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Paper #4: Annotated Bibliography
For this paper, you will prepare an annotated bibliography of sources related to the topic you will develop in your final paper (#5). You should include at least eight sources in your bibliography, three of which must be informational and one visual. Your other four sources may be a combination of informational and opinion. Each annotation (not including the citation information) should be 100-150 words.
WHAT IS AN ANNOTATED BIBLIOGRAPHY?
An annotated bibliography is a list of citations to books, articles, and documents. Each citation is followed by a brief (usually about 150 words) descriptive and evaluative paragraph, the annotation. The purpose of the annotation is to inform the reader of the relevance, accuracy, and quality of the sources cited.
Creating an annotated bibliography calls for the application of a variety of intellectual skills: concise exposition, succinct analysis, and informed library research.
First, locate and record citations to books, periodicals, and documents that may contain useful information and ideas on your topic. Briefly examine and review the actual items. Then choose those works that provide a variety of perspectives on your topic.
Cite the book, article, or document using the appropriate style.
Write a concise annotation that summarizes the central theme and scope of the book or article. Include one or more sentences that (a) evaluate the authority or background of the author, (b) comment on the intended audience, and (c) compare or contrast this work with another you have cited OR explain how this work illuminates your bibliography topic.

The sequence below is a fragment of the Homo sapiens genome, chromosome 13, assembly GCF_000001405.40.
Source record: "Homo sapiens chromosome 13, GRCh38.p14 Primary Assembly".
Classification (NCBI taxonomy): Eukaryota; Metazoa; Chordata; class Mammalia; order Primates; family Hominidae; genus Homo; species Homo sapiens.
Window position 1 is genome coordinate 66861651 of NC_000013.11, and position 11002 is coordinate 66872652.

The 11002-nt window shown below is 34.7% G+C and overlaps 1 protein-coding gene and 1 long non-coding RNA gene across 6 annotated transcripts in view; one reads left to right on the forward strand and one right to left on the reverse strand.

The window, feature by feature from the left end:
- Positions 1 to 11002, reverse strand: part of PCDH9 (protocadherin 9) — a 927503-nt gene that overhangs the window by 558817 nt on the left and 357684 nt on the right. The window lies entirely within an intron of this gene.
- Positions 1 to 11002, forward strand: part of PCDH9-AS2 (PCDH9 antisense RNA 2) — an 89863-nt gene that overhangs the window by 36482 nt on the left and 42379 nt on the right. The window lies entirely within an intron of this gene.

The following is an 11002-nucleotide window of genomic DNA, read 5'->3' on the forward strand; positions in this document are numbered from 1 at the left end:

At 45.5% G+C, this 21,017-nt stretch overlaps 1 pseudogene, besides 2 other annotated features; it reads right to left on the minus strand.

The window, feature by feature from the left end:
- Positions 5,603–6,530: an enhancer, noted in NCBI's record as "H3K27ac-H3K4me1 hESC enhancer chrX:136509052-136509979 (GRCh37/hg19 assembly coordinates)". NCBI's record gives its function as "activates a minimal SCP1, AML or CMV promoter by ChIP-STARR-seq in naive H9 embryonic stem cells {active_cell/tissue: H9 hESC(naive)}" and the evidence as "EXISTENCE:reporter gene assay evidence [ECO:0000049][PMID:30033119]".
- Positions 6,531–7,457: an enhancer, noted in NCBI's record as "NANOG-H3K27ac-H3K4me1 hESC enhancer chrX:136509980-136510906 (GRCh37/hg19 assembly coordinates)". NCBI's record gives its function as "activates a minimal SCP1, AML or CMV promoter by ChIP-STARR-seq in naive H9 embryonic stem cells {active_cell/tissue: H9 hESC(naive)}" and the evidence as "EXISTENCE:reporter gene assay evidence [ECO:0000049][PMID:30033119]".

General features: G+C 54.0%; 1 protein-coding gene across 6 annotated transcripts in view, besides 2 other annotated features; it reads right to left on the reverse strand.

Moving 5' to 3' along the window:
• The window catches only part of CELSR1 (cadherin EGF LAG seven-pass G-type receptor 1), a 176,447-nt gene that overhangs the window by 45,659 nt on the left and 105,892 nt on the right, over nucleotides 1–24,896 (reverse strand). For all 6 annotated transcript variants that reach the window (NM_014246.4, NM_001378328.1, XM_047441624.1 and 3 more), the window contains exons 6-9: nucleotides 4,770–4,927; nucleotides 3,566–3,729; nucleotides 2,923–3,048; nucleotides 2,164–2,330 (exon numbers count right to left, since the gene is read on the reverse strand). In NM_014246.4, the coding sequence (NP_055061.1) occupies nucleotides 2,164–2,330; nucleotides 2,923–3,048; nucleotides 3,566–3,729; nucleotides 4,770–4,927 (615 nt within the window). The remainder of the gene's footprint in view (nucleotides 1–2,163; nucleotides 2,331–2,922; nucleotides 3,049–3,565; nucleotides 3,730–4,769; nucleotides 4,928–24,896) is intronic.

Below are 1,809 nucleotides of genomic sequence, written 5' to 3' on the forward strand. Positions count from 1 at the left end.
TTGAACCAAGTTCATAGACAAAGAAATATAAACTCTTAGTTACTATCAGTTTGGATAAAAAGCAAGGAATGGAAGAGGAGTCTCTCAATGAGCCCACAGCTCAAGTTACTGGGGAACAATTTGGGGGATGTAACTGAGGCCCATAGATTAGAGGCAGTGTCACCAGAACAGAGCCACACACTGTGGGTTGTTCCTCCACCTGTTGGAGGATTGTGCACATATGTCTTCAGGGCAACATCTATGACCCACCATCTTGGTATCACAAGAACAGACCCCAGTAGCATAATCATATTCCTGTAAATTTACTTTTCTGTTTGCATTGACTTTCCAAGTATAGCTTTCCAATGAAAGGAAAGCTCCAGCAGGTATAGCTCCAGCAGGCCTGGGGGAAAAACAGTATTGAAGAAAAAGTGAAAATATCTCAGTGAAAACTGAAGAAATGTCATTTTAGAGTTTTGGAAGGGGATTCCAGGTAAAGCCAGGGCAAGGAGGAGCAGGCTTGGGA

SAMPLE ANNOTATED BIBLIOGRAPHY ENTRY FOR A JOURNAL ARTICLE
This example uses MLA style (MLA Handbook, 8th edition, 2016) for the journal citation:
Waite, Linda J., et al. “Nonfamily Living and the Erosion of Traditional Family Orientations Among Young Adults.” American Sociological Review, vol. 51, no. 4, 1986, pp. 541-554.
The authors, researchers at the Rand Corporation and Brown University, use data from the National Longitudinal Surveys of Young Women and Young Men to test their hypothesis that nonfamily living by young adults alters their attitudes, values, plans, and expectations, moving them away from their belief in traditional sex roles. They find their hypothesis strongly supported in young females, while the effects were fewer in studies of young males. Increasing the time away from parents before marrying increased individualism, self-sufficiency, and changes in attitudes about families. In contrast, an earlier study by Williams cited below shows no significant gender differences in sex role attitudes as a result of nonfamily living.
Example how it look like
Goldrick-Rab, Sara. 2006. “Following Their Every Move: An Investigation of Social-Class Differences in College Pathways.” Sociology of Education 79 (1):67–79.
Goldrick-Rab, Sara. 2010. “Challenges and Opportunities for Improving Community College Student Success.” Review of Educational Research 80 (3):437–69.